49. @Marge Keller It is very difficult and expensive to get an instrument rating. Learning to fly is difficult enough, but going for an IFR (instrument) rating is far more difficult. I am a private pilot. Perhaps the biggest challenge of my life (even more than grad school) was earning my instrument rating. I did so because one of the most common causes of fatal aircraft accidents in genera aviation is accidentally flying from VFR into instrument conditions. I did not want to be another statistic. By the way, the story makes it clear that the pilot WAS instrument trained and certified. It was the company that was not approved for flight in instrument conditions.

  50. @BrianR Thanks for clarifying and sharing this information. Much appreciated.

  51. So sad. This sounds so similar to the JFK jr flight. No flight plan, only one pilot. Hubris gets in the way sometimes and tragedy follows.

  52. As least JFK Jr. didn’t put anyone else in jeopardy.

  53. @Sally L. JFK jr's plane was equipped with autopilot, if he had only had the presence of mind to activate it.

  54. @Suburban Cowboy His girlfriend accompanied him and she also died. Her family received a settlement for this tragic accident.

  55. Retired after 45 year career as a helicopter pilot. It is often the case that the company owning and operating the helicopter does not have certification from the FAA authorizing flight under Instrument conditions. However, any pilot in command who finds themselves to be inadvertent IMC can declare an emergency, turn and climb clear of the potential contact with terrain, and in this case, contact SoCal approach, with whom he had already spoken, and ask for vectors for an approach to an airfield or to VFR conditions if available. You will have to explain yourself to the FAA /NTSB but that is much better than 9 fatalities. This pilot was apparently well qualified for instrument flight so this might well have been a pretty simple solution subsequent paperwork notwithstanding.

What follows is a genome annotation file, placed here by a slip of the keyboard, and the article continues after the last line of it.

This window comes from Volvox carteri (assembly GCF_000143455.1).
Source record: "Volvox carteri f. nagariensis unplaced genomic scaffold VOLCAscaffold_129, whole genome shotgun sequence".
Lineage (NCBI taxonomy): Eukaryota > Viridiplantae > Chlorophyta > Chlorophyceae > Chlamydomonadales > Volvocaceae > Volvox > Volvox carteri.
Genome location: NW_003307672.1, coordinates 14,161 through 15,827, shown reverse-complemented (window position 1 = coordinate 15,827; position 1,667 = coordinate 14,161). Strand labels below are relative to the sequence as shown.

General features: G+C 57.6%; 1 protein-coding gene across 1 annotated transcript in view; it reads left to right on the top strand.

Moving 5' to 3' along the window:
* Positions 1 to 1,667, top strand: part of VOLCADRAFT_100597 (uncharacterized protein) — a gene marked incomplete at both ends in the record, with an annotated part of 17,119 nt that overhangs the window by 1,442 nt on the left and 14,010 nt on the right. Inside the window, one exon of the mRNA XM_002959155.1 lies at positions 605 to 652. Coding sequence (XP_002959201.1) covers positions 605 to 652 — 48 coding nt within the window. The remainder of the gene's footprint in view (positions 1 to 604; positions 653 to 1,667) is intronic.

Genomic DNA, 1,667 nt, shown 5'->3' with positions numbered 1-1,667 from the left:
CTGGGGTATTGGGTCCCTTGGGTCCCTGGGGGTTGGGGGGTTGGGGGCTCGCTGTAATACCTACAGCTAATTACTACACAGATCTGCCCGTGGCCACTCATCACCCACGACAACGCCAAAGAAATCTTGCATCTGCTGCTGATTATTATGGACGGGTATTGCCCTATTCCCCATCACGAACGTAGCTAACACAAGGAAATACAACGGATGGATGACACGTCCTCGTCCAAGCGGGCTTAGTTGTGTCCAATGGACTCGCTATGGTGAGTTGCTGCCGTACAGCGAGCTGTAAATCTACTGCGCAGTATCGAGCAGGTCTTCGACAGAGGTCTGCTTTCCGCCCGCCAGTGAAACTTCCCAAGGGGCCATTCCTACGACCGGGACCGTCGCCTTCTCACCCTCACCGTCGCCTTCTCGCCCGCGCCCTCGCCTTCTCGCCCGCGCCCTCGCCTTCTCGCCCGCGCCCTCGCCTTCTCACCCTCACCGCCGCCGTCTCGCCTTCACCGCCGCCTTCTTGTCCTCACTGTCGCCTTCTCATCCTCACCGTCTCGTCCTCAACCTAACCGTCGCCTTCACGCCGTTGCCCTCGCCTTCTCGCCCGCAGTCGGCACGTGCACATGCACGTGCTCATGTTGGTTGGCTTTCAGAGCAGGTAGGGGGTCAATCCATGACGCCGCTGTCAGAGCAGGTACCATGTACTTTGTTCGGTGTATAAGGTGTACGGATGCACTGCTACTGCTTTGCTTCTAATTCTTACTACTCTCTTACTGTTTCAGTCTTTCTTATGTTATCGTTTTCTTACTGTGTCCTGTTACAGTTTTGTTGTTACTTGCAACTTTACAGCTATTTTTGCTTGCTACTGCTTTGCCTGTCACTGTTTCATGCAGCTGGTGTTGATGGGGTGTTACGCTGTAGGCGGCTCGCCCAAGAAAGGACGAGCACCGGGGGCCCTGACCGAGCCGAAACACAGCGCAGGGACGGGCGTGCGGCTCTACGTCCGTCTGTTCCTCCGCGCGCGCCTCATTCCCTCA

56. @Wayne Arrington Well said, Wayne. Operating certificate or no, the pilot is the ultimate decision maker in the aircraft. Better to ask for forgiveness than to die because you were not willing to ask for permission.

  57. @Wayne Arrington Unless there was a mechanical failure this is ultimately what the NTS report will say in far more words- pilot error compounded by weather conditions. The pilot might have been IFR qualified but there is a difference between qualified and absolutely prepared. Many IFR qualified pilots rely subconsciously on visual cues- most of IFR training is getting a pilot to trust in the instruments entirely and not what they see, hear, or feel. Being IFR qualified and never flying in those conditions leaves greater room for error but the pilot has been trained how to deal with the situation. People don't always do as they have been trained, even instructors. Conditions and flight workload can increase rapidly and while in IMC if the pilot took his eyes off the instrucments even for 30 seconds or less and got disoriented- might not have been able to recover given the low altitude and terrain.